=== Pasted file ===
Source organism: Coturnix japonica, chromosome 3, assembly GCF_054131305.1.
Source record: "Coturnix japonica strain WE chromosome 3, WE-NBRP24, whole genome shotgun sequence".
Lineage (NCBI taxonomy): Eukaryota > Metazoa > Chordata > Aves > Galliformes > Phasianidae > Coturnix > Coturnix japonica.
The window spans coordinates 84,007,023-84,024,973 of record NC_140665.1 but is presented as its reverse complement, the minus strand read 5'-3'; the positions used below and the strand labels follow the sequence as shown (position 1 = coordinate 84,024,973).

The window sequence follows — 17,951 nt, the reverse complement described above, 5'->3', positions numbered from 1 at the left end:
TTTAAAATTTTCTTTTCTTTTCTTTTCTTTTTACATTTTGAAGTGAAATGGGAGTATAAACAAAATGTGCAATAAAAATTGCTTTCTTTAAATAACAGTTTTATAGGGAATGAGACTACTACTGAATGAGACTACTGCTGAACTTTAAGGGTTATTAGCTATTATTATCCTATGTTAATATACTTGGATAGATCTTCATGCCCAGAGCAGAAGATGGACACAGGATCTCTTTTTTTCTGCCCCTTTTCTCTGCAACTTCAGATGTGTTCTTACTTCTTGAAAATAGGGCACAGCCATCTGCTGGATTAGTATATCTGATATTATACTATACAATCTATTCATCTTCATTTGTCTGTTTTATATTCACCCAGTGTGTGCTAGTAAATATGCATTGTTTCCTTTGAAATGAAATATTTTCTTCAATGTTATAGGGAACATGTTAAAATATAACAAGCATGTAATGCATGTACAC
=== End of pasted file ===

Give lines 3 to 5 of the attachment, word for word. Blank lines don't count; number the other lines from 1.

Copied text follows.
Lineage (NCBI taxonomy): Eukaryota > Metazoa > Chordata > Aves > Galliformes > Phasianidae > Coturnix > Coturnix japonica.
The window spans coordinates 84,007,023-84,024,973 of record NC_140665.1 but is presented as its reverse complement, the minus strand read 5'-3'; the positions used below and the strand labels follow the sequence as shown (position 1 = coordinate 84,024,973).

The window sequence follows — 17,951 nt, the reverse complement described above, 5'->3', positions numbered from 1 at the left end: